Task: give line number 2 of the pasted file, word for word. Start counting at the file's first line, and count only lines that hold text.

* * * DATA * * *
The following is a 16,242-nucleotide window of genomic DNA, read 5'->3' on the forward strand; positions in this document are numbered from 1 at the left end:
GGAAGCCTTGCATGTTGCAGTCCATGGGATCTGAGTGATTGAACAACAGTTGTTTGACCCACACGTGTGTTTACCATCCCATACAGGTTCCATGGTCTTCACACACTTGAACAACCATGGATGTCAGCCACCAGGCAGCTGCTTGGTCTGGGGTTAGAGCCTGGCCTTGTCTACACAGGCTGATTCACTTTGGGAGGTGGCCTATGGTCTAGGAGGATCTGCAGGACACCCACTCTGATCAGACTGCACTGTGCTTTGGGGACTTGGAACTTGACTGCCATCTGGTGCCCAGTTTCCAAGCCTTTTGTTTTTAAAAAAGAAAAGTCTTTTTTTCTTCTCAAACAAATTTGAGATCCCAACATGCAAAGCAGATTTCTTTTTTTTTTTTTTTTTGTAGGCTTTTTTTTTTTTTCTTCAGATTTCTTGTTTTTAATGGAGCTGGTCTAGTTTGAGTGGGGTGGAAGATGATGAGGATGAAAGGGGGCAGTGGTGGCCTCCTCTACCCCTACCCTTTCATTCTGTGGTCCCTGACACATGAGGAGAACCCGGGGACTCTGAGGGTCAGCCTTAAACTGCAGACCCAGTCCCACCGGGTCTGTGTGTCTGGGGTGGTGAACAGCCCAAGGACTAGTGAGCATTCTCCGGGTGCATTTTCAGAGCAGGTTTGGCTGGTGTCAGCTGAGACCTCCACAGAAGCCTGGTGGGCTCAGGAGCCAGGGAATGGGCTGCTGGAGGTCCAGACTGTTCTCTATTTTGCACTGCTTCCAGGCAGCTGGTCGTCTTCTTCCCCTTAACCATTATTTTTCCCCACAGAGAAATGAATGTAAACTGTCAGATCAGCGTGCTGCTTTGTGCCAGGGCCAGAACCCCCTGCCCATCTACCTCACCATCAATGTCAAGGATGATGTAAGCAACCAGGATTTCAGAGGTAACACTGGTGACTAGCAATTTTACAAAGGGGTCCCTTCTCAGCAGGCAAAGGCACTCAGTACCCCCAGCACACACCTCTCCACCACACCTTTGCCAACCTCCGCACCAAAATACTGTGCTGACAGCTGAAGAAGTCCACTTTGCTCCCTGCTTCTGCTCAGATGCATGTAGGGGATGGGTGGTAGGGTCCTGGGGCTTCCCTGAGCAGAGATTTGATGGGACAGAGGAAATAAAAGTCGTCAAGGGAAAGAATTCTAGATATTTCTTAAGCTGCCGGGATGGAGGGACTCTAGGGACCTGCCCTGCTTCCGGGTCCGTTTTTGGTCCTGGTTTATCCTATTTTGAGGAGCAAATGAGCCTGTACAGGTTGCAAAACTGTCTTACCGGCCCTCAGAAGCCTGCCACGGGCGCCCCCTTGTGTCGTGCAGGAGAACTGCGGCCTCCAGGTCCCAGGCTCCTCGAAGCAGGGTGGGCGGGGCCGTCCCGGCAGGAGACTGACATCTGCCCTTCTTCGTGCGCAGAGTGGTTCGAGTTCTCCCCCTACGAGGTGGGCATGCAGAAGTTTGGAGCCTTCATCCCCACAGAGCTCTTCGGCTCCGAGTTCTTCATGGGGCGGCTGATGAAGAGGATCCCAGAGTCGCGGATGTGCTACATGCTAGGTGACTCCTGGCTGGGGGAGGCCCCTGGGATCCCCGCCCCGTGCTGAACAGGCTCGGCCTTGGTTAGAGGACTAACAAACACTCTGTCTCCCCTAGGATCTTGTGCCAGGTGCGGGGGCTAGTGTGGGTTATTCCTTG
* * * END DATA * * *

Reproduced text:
GGAAGCCTTGCATGTTGCAGTCCATGGGATCTGAGTGATTGAACAACAGTTGTTTGACCCACACGTGTGTTTACCATCCCATACAGGTTCCATGGTCTTCACACACTTGAACAACCATGGATGTCAGCCACCAGGCAGCTGCTTGGTCTGGGGTTAGAGCCTGGCCTTGTCTACACAGGCTGATTCACTTTGGGAGGTGGCCTATGGTCTAGGAGGATCTGCAGGACACCCACTCTGATCAGACTGCACTGTGCTTTGGGGACTTGGAACTTGACTGCCATCTGGTGCCCAGTTTCCAAGCCTTTTGTTTTTAAAAAAGAAAAGTCTTTTTTTCTTCTCAAACAAATTTGAGATCCCAACATGCAAAGCAGATTTCTTTTTTTTTTTTTTTTTGTAGGCTTTTTTTTTTTTTCTTCAGATTTCTTGTTTTTAATGGAGCTGGTCTAGTTTGAGTGGGGTGGAAGATGATGAGGATGAAAGGGGGCAGTGGTGGCCTCCTCTACCCCTACCCTTTCATTCTGTGGTCCCTGACACATGAGGAGAACCCGGGGACTCTGAGGGTCAGCCTTAAACTGCAGACCCAGTCCCACCGGGTCTGTGTGTCTGGGGTGGTGAACAGCCCAAGGACTAGTGAGCATTCTCCGGGTGCATTTTCAGAGCAGGTTTGGCTGGTGTCAGCTGAGACCTCCACAGAAGCCTGGTGGGCTCAGGAGCCAGGGAATGGGCTGCTGGAGGTCCAGACTGTTCTCTATTTTGCACTGCTTCCAGGCAGCTGGTCGTCTTCTTCCCCTTAACCATTATTTTTCCCCACAGAGAAATGAATGTAAACTGTCAGATCAGCGTGCTGCTTTGTGCCAGGGCCAGAACCCCCTGCCCATCTACCTCACCATCAATGTCAAGGATGATGTAAGCAACCAGGATTTCAGAGGTAACACTGGTGACTAGCAATTTTACAAAGGGGTCCCTTCTCAGCAGGCAAAGGCACTCAGTACCCCCAGCACACACCTCTCCACCACACCTTTGCCAACCTCCGCACCAAAATACTGTGCTGACAGCTGAAGAAGTCCACTTTGCTCCCTGCTTCTGCTCAGATGCATGTAGGGGATGGGTGGTAGGGTCCTGGGGCTTCCCTGAGCAGAGATTTGATGGGACAGAGGAAATAAAAGTCGTCAAGGGAAAGAATTCTAGATATTTCTTAAGCTGCCGGGATGGAGGGACTCTAGGGACCTGCCCTGCTTCCGGGTCCGTTTTTGGTCCTGGTTTATCCTATTTTGAGGAGCAAATGAGCCTGTACAGGTTGCAAAACTGTCTTACCGGCCCTCAGAAGCCTGCCACGGGCGCCCCCTTGTGTCGTGCAGGAGAACTGCGGCCTCCAGGTCCCAGGCTCCTCGAAGCAGGGTGGGCGGGGCCGTCCCGGCAGGAGACTGACATCTGCCCTTCTTCGTGCGCAGAGTGGTTCGAGTTCTCCCCCTACGAGGTGGGCATGCAGAAGTTTGGAGCCTTCATCCCCACAGAGCTCTTCGGCTCCGAGTTCTTCATGGGGCGGCTGATGAAGAGGATCCCAGAGTCGCGGATGTGCTACATGCTAGGTGACTCCTGGCTGGGGGAGGCCCCTGGGATCCCCGCCCCGTGCTGAACAGGCTCGGCCTTGGTTAGAGGACTAACAAACACTCTGTCTCCCCTAGGATCTTGTGCCAGGTGCGGGGGCTAGTGTGGGTTATTCCTTG